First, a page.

I've never written about my extreme and passionate hatred and distrust of mental health professionals. I kept meaning to, but I kept never getting around to it. I would call it a paranoid phobia, because the level of my reactions is that extreme, however I would also argue it's based on fair experience, so it's not completely irrational.
I had to go to the psychiatrists several times as a kid. I remember being about 6 or 7, when I was seeing them because I had rather severe issues with social integration (I know, you're shocked), and them getting me to play games, and they asking lots of questions about why I'd arranged the game in a certain way, or what if 'x' situation hypothetically happened. Even at that age, I found their questions rather contrived. Anyone else who's ever had to deal with the psychs will know exactly what I mean. One of the main reasons why I have such an issue with mental health professionals, is that they're basically they're to judge you. Yes you might have put yourself (somewhat) willingly in that situation, but they eye you with a condemning suspicion, they second guess every motivation or desire you have, ask leading questions that seem to encourage a certain modality, they expect you to tell a complete stranger the deepest and darkest parts of you that you wouldn't even admit to yourself, and let them judge you as a person on that basis. I don't believe any degree has been invented to give someone that right. And the questions they ask tend to be fairly idiotic; honestly, I defy any 'normal' person not to feel despair at some point, to drink because it's easier one night, or god forbid, hear voices (this one tends to happen especially when others are in the room I've found). I know it's actually a matter of frequency, but any evaluation questionnaire I've ever encountered doesn't actually seem to factor that in for some reason.
Needless to say, when I had to see psychiatrists at 10 and again at 14, it didn't go very well for me. Or for them. In the first instance, the prospect of having to see one again made me psychosomatically so violently ill that I threw up all over the reception area. The second time around, I threw a chair at one. I missed. It hit the window. But understandably, even as a minor no-one could get me to go through that kind of ordeal long enough to get a full and official diagnosis.
My perspective on psychs was only further confirmed when my mother suffered from PTSD after a car accident. I was driving by this point so it was my responsibility to take her to her sessions, as she wasn't allowed to drive herself at the time. She got fed up with them and let me fill out the evaluation questionnaire. They seemed a little confused at some of the helpful comments I wrote in the margin to each answer..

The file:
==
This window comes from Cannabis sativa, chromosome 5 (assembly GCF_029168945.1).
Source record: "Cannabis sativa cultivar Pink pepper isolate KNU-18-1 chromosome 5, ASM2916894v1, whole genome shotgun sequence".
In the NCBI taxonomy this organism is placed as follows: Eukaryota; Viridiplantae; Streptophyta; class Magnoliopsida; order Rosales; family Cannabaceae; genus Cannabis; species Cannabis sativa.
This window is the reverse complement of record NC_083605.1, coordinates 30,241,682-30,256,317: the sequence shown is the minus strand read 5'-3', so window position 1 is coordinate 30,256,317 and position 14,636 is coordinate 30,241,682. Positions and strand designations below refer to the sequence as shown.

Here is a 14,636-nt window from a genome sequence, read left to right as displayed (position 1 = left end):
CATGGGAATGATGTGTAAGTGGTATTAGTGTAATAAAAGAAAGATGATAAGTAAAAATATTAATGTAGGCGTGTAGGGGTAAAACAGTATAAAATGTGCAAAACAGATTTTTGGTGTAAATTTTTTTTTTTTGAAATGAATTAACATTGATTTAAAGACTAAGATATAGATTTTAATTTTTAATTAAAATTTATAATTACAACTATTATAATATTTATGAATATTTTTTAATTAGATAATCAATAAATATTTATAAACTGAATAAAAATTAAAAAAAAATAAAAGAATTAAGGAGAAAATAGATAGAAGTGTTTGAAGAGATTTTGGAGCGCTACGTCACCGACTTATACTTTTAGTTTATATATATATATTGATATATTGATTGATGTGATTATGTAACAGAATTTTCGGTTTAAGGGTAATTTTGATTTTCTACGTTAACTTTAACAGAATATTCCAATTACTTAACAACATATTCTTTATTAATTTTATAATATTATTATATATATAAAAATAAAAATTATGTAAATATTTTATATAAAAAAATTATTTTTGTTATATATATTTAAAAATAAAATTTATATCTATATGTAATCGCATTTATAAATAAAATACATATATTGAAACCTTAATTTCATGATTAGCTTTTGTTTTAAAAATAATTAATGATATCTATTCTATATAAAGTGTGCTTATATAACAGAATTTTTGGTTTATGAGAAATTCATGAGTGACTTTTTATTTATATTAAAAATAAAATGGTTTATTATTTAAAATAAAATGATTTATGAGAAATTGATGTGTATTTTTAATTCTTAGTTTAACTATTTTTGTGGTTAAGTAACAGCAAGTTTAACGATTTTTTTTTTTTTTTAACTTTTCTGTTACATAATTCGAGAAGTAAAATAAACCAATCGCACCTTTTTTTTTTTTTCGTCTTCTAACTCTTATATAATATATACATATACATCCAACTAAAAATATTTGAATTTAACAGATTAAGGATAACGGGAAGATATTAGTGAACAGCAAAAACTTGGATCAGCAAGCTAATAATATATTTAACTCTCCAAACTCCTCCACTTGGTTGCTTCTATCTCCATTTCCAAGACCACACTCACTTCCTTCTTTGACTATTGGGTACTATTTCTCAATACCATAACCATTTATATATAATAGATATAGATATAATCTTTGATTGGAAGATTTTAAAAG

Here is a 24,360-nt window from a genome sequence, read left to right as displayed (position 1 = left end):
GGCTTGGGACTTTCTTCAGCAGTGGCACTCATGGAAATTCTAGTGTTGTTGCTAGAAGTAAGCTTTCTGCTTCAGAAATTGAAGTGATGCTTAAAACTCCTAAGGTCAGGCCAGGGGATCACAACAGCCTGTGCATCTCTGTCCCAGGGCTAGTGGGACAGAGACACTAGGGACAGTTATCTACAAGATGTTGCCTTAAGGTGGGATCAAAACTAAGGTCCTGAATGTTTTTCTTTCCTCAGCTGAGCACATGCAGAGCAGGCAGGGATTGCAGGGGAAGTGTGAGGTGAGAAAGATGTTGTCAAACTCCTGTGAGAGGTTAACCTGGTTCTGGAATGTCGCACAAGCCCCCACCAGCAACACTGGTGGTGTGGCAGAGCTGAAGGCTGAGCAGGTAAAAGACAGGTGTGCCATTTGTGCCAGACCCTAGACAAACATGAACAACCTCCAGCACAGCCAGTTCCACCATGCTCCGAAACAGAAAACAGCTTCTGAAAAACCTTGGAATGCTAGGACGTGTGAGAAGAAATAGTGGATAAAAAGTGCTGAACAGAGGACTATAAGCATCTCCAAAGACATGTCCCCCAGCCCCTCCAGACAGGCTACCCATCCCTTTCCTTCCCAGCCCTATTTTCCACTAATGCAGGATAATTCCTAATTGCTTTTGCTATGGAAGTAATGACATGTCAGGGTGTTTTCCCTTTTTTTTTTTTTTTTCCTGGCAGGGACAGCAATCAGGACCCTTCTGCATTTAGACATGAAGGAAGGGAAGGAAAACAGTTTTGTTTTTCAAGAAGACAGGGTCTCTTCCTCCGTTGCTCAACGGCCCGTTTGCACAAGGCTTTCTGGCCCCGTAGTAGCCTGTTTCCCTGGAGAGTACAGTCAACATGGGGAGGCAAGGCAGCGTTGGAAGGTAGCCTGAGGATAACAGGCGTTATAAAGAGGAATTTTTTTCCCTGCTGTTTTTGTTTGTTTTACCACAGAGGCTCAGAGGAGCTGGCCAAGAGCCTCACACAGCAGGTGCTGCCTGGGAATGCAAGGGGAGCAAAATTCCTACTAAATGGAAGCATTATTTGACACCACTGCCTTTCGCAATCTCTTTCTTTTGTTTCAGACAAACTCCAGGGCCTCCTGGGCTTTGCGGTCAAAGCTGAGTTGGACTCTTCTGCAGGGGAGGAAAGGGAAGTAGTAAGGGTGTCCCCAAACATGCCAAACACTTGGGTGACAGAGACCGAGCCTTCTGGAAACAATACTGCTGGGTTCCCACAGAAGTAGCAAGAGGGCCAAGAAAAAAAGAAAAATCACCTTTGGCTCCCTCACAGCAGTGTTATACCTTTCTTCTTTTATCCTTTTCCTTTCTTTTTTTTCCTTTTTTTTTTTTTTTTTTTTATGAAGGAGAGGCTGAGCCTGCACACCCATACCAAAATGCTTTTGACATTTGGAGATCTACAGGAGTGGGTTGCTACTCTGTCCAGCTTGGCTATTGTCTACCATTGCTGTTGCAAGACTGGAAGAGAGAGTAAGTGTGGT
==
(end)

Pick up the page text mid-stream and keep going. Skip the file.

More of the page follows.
I don't mean to knock the work they do, I know they can truly help some people, but my experiences have never been positive; very much the opposite, and the overwhelming majority of people in my life with mental problems of one kind or another (and being me, I know a LOT of people like that), aren't exactly sold on them either, and know all too well what I mean by the above description of judgement and suspicion.
But anyway, through persuasion, begging, coercion, and probably some sick twisted sense along the lines of morbid curiosity, I somehow conceded to go and seek some help in regards to my previous blog post.
After battling my way through the daunting realm of the NHS receptionists on Monday, and finally getting her to let me register, based on the fact that yes, I was in the right catchment area, and yes, I did have ID and proof of address on me at the time, and yes, I did have an hour to spend filling in forms, and yes, I will hand them to her because leaning forward to reach the extra 15cm required to pick them up off the desk once I'd completed them, I spent my early morning ringing for an appointment, and convincing them that yes, it probably was fairly urgent and thus in need of an appointment that day, rather than scheduling one for some time after Christmas.
Appointment time comes around and I spend my time sitting quietly in the waiting room having an internal panic attack and dreading the concept of trying to convince an NHS doctor of ANYTHING, because ultimately, any action on their part involves some form of budgetary spend and they're strongly discouraged from ever actually doing that. Eventually a doctor - not the one I was supposed to be seeing, but I was randomly assigned one when I booked the appointment and it was my first time at the surgery so it didn't really bother me, comes and calls my name and off I go to plead my case.